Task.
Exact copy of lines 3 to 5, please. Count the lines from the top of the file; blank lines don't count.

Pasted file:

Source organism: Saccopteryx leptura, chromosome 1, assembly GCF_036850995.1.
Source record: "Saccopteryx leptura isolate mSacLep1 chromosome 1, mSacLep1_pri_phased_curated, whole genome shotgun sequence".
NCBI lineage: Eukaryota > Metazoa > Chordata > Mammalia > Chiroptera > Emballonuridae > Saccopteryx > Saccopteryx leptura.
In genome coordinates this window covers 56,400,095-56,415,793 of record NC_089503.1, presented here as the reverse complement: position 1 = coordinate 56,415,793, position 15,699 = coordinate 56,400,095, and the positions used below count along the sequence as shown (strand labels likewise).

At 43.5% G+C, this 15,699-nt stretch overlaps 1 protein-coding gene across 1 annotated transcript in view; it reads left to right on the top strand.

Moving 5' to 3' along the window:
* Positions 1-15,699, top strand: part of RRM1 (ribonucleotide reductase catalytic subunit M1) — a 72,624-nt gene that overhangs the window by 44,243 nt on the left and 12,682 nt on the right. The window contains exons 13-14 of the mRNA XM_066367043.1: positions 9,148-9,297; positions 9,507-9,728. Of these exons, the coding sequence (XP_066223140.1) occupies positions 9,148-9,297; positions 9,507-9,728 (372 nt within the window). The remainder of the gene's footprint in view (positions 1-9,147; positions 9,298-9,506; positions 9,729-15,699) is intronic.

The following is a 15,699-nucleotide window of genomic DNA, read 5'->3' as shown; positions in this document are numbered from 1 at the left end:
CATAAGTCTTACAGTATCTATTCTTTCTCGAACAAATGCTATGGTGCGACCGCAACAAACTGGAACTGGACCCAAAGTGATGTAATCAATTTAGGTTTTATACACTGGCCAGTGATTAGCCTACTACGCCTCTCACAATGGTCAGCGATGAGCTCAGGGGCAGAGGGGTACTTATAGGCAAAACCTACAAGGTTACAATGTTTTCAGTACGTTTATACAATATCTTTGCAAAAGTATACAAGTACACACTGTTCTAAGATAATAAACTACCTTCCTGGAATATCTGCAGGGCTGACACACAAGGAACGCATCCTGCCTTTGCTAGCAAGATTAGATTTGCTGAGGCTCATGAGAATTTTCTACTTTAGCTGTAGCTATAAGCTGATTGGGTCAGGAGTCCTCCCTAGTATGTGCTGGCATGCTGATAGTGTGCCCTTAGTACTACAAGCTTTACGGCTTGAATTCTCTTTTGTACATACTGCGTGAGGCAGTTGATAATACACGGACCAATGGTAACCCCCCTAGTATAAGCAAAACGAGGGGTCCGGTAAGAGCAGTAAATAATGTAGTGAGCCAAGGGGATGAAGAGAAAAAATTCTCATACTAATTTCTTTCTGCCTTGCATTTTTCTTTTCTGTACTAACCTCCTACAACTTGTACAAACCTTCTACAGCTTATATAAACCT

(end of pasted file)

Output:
NCBI lineage: Eukaryota > Metazoa > Chordata > Mammalia > Chiroptera > Emballonuridae > Saccopteryx > Saccopteryx leptura.
In genome coordinates this window covers 56,400,095-56,415,793 of record NC_089503.1, presented here as the reverse complement: position 1 = coordinate 56,415,793, position 15,699 = coordinate 56,400,095, and the positions used below count along the sequence as shown (strand labels likewise).

At 43.5% G+C, this 15,699-nt stretch overlaps 1 protein-coding gene across 1 annotated transcript in view; it reads left to right on the top strand.